How to Identify Your Anxiety Triggers

For many people with anxiety, their triggers are hidden and must be discovered. A journal can help you look at different situations and how they make you feel.

Anxiety Part 4: What Triggers Your Anxiety?

Estimated watch time: 4 mins


This video guide provides you with questions to ask yourself as you begin your journey to uncover your anxiety triggers. A journal can help you record everything that’s happening internally and externally at a time when you feel anxious. Identifying triggers can be troubling, as you may feel or experience things you don’t like or that you find unpleasant. Learning more about your triggers can help you become more mindful and rooted in the present.

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Anxiety Part 4: Identifying Your Anxiety Triggers

In this lesson we’re going to talk about identifying your anxiety triggers. 

At this point, you might be thinking, I already know what makes me anxious. Why do I need to identify my triggers?

The truth is that while someone with an anxiety disorder does know many of their anxiety triggers, there are some that may remain hidden. Knowing and identifying your anxiety triggers can help calm you down, help you to cope better with them, and also give you more options of how to respond to them.

Sometimes identifying triggers can be like trying to solve a puzzle, as they are not immediately obvious to us.  When you begin to investigate your triggers, two things are very important. The first one is be honest with yourself. Sometimes we don’t like what we see when we look inside to try to figure out what is upsetting to us. Also, don’t judge your anxiety. Don’t think badly of yourself because of it. Don’t judge it as a defect. It isn’t. Instead of judging your anxiety, notice and observe it. Notice what it feels like. Notice the thoughts that you’re thinking. Notice the emotions that come up. Are you experiencing any physical symptoms? If so, what are they? A good tool to use when you begin investigating what your triggers may be is to start a journal, which is available in your portal.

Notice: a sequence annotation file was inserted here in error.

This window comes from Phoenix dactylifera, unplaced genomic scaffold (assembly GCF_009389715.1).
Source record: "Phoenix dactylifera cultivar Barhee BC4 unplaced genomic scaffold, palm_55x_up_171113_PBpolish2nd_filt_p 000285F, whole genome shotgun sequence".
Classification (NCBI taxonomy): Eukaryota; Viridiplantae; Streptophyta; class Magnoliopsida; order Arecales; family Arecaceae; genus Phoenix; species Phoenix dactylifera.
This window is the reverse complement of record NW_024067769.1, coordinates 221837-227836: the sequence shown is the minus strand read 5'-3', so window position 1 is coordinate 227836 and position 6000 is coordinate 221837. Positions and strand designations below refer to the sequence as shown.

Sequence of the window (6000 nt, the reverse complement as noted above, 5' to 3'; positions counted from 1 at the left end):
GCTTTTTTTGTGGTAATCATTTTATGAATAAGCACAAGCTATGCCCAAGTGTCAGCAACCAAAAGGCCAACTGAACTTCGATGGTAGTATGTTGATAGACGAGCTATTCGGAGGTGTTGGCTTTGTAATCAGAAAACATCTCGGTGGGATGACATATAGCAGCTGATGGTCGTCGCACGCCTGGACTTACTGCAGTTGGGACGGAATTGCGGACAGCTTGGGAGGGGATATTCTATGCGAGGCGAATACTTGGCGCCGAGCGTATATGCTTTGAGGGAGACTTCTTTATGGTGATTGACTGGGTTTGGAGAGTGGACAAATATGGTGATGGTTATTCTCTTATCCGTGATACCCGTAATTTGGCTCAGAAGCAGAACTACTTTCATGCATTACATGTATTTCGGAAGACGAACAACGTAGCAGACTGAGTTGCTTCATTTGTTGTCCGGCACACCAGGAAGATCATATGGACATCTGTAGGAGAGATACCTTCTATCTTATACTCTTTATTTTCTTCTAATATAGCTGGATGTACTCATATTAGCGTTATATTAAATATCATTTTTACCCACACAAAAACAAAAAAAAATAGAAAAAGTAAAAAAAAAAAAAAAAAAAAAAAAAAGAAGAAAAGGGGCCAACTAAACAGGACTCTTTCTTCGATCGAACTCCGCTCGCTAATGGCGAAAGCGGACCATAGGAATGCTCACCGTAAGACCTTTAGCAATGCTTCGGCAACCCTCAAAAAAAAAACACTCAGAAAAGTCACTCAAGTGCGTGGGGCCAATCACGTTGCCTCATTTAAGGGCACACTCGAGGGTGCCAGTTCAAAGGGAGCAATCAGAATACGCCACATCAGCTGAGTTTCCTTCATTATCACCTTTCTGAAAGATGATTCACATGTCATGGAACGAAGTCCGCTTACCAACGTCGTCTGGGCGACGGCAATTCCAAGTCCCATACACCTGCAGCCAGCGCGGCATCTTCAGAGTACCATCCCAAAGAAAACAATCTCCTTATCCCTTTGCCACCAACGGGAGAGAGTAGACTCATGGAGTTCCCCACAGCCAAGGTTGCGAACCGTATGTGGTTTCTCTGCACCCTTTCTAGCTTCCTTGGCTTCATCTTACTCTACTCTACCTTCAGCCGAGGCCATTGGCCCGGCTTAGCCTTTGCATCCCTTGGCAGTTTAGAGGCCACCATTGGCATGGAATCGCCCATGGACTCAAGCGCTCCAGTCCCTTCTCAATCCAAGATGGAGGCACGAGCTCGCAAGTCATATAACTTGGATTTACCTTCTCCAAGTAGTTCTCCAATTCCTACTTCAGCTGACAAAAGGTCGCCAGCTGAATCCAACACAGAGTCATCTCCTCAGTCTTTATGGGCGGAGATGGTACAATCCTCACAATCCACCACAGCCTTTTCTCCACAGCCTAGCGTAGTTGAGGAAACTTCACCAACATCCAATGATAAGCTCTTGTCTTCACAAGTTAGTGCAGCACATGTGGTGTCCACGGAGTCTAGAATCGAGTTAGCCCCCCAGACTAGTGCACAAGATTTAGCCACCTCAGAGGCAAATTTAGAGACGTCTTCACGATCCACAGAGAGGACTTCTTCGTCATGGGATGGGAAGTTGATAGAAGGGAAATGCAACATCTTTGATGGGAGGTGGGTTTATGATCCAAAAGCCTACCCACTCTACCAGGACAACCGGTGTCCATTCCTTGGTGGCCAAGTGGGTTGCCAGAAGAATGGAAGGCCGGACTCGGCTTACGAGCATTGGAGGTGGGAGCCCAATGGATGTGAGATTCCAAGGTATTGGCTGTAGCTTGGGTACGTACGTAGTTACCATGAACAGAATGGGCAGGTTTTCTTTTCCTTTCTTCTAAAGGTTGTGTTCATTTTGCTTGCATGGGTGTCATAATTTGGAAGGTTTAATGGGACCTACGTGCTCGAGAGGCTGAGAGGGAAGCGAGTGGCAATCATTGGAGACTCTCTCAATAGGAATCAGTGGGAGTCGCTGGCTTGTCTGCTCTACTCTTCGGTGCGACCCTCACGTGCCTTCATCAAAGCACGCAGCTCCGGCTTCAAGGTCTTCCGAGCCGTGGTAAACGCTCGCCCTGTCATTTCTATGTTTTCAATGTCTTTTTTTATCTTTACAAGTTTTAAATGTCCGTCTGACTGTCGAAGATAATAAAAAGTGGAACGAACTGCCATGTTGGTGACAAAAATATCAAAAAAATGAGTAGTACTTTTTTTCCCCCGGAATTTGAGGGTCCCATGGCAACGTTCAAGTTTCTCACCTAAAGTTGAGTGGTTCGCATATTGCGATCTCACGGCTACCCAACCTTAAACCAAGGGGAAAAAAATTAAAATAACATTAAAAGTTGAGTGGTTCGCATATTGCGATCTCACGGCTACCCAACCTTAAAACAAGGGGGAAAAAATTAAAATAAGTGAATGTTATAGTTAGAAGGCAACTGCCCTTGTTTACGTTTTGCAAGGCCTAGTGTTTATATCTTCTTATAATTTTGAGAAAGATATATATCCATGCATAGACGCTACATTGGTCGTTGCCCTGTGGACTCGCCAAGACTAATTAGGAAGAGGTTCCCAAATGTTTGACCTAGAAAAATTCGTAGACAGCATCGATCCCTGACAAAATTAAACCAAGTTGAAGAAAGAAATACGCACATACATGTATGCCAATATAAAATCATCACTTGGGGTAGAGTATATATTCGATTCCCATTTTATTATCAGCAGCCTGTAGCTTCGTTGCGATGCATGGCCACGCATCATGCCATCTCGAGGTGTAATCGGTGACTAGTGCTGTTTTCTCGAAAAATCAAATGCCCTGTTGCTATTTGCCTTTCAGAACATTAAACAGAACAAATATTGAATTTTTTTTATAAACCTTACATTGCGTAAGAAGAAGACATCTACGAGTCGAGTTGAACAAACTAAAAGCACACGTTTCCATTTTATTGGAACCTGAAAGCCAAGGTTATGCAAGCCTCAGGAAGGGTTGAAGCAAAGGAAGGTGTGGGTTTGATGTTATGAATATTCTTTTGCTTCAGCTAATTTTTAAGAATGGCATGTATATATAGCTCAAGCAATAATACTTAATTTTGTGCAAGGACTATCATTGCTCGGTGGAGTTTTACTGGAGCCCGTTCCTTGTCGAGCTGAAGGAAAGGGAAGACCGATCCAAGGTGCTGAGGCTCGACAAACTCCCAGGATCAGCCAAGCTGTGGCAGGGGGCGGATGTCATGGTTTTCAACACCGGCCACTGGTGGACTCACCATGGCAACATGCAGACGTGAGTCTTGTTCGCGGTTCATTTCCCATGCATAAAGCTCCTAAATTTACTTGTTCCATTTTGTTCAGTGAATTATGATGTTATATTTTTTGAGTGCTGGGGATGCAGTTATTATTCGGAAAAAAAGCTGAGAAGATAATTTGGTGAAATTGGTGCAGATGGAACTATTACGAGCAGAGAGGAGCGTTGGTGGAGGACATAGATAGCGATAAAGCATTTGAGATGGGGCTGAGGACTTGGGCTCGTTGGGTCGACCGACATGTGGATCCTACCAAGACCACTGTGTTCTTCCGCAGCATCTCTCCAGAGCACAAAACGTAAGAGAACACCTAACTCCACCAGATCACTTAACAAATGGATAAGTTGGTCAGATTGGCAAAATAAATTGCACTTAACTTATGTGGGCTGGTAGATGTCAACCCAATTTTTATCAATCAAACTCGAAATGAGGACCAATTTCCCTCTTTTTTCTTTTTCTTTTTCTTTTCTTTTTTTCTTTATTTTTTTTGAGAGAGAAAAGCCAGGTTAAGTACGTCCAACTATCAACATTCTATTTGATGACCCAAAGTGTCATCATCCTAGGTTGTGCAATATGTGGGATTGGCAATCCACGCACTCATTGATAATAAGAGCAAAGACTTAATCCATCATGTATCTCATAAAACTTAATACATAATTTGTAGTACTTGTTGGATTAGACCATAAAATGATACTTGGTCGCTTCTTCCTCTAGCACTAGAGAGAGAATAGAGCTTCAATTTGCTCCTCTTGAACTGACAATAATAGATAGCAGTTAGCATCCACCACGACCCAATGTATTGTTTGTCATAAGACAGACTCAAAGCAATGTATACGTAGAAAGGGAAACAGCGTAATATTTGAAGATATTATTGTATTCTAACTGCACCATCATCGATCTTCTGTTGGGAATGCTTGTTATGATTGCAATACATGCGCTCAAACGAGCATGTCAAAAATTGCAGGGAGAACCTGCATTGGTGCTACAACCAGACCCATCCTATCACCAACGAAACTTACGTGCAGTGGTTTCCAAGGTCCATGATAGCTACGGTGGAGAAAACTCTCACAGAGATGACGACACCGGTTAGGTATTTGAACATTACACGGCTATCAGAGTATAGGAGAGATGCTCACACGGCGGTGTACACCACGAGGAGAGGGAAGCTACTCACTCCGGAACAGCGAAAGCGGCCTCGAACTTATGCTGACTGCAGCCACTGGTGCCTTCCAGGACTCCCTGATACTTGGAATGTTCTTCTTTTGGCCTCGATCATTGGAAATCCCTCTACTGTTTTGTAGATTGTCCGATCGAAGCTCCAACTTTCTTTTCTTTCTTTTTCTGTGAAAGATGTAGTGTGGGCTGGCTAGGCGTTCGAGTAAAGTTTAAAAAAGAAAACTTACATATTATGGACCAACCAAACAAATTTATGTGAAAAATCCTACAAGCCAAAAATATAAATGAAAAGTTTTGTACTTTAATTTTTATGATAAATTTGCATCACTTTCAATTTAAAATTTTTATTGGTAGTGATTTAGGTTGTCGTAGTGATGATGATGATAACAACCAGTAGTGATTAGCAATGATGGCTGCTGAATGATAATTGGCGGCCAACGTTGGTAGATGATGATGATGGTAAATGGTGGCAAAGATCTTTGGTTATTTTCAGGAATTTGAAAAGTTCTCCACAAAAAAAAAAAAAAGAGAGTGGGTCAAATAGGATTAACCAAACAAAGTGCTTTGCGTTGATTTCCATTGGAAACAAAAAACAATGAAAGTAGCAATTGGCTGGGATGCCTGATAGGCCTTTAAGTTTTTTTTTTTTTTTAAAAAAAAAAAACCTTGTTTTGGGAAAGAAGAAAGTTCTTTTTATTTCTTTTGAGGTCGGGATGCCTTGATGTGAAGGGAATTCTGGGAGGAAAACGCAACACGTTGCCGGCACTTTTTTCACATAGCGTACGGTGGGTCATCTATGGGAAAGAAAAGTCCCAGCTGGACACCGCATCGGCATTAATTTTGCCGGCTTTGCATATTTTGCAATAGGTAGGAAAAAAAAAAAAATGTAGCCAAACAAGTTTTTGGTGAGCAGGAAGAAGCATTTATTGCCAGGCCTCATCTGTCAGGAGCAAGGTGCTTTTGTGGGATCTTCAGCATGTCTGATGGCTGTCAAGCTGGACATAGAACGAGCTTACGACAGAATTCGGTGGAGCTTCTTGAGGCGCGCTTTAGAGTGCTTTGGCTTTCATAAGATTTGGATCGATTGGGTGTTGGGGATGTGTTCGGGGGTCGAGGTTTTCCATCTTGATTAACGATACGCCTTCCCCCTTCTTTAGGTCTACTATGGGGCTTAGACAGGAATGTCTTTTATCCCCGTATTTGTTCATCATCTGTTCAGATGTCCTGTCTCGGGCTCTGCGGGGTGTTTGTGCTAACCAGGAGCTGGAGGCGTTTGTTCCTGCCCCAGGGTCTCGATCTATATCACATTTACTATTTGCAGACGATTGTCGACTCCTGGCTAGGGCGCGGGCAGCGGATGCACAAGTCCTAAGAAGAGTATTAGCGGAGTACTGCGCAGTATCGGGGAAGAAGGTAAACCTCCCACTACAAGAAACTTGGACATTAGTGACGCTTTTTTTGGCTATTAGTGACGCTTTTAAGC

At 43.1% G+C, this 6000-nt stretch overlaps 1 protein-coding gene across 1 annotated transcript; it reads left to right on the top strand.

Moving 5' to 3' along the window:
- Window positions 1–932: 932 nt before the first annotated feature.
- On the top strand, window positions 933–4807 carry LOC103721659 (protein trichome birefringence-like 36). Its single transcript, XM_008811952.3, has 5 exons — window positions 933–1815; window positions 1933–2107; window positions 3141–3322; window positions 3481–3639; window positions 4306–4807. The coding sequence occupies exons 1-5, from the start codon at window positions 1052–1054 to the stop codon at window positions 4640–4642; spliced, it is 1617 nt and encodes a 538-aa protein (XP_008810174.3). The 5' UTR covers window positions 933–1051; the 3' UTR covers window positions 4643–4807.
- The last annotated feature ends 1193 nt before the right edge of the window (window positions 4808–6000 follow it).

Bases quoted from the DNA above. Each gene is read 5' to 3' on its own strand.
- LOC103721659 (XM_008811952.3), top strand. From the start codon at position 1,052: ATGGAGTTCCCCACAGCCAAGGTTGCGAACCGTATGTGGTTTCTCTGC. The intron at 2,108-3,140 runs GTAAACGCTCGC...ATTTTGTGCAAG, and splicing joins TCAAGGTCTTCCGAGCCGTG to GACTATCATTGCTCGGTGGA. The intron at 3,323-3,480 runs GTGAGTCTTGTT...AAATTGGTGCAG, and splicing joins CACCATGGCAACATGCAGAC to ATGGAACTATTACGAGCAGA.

When you experience an anxiety episode, record what you noticed about that anxiety episode afterwards. What preceded it, what was happening before you felt the anxiety?

What were you doing? Were you out? Were you at home? What were you feeling? Were you feeling nervous? Were you feeling excited? What were you thinking? Who were you with? Were you alone? Think about any smells or any music or sounds that you experienced as well.

Another way to explore your triggers is to identify any major life stressors that you’re going through at a particular time or that you’ve been through in the past. Reflect on past experiences. Recognize your family influences. Some people are reluctant to admit that their family has influenced them, especially if they had negative circumstances growing up. Identify any negative thoughts that you have that you may take for granted. Other ways to assist you in identifying your anxiety triggers are to talk to somebody you trust. Ask the person if they’ve noticed that you’ve seemed more anxious after certain experiences or events. You can also work with a therapist. A therapist will listen to your feelings in a non-judgemental environment and provide feedback, helping you identify things that you may not have identified on your own.

Some individuals may feel that they have no anxiety triggers. They acknowledge that they experience anxiety but are unable to identify anything that prompted. The truth is that anxiety symptoms may be so glaring and so unpleasant that the person does not notice what triggered them. Thoughts come and go so rapidly that the person may not notice a triggering thought, but only the feelings that it triggered. While identifying personal anxiety triggers may take time, it is an important step in helping to reduce feelings of anxiety and assist us in developing ways to cope with them.

In our next lesson we will discuss ways to cope with your anxiety triggers. 

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The Recovery Village aims to improve the quality of life for people struggling with substance use or mental health disorder with fact-based content about the nature of behavioral health conditions, treatment options and their related outcomes. We publish material that is researched, cited, edited and reviewed by licensed medical professionals. The information we provide is not intended to be a substitute for professional medical advice, diagnosis or treatment. It should not be used in place of the advice of your physician or other qualified healthcare providers.